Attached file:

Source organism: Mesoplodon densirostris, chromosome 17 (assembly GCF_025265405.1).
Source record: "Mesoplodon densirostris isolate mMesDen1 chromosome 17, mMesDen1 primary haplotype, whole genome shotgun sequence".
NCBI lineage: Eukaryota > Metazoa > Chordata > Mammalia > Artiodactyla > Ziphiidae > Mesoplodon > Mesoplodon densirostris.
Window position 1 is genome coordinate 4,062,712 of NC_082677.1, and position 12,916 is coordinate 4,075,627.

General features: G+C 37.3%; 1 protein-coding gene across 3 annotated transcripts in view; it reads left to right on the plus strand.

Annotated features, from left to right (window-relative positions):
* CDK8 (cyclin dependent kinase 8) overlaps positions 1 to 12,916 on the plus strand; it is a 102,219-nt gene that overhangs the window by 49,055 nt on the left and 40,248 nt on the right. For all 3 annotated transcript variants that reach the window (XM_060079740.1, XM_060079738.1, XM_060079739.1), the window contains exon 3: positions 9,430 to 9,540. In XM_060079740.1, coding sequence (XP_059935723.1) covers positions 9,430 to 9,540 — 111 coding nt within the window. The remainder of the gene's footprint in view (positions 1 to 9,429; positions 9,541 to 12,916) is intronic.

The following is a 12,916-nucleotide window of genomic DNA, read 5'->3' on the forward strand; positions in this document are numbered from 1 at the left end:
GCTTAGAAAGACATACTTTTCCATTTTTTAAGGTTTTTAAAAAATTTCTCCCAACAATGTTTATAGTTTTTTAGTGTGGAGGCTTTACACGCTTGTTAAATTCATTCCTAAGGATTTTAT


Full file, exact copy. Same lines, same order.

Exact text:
Source organism: Mesoplodon densirostris, chromosome 17 (assembly GCF_025265405.1).
Source record: "Mesoplodon densirostris isolate mMesDen1 chromosome 17, mMesDen1 primary haplotype, whole genome shotgun sequence".
NCBI lineage: Eukaryota > Metazoa > Chordata > Mammalia > Artiodactyla > Ziphiidae > Mesoplodon > Mesoplodon densirostris.
Window position 1 is genome coordinate 4,062,712 of NC_082677.1, and position 12,916 is coordinate 4,075,627.

General features: G+C 37.3%; 1 protein-coding gene across 3 annotated transcripts in view; it reads left to right on the plus strand.

Annotated features, from left to right (window-relative positions):
* CDK8 (cyclin dependent kinase 8) overlaps positions 1 to 12,916 on the plus strand; it is a 102,219-nt gene that overhangs the window by 49,055 nt on the left and 40,248 nt on the right. For all 3 annotated transcript variants that reach the window (XM_060079740.1, XM_060079738.1, XM_060079739.1), the window contains exon 3: positions 9,430 to 9,540. In XM_060079740.1, coding sequence (XP_059935723.1) covers positions 9,430 to 9,540 — 111 coding nt within the window. The remainder of the gene's footprint in view (positions 1 to 9,429; positions 9,541 to 12,916) is intronic.

The following is a 12,916-nucleotide window of genomic DNA, read 5'->3' on the forward strand; positions in this document are numbered from 1 at the left end:
GCTTAGAAAGACATACTTTTCCATTTTTTAAGGTTTTTAAAAAATTTCTCCCAACAATGTTTATAGTTTTTTAGTGTGGAGGCTTTACACGCTTGTTAAATTCATTCCTAAGGATTTTAT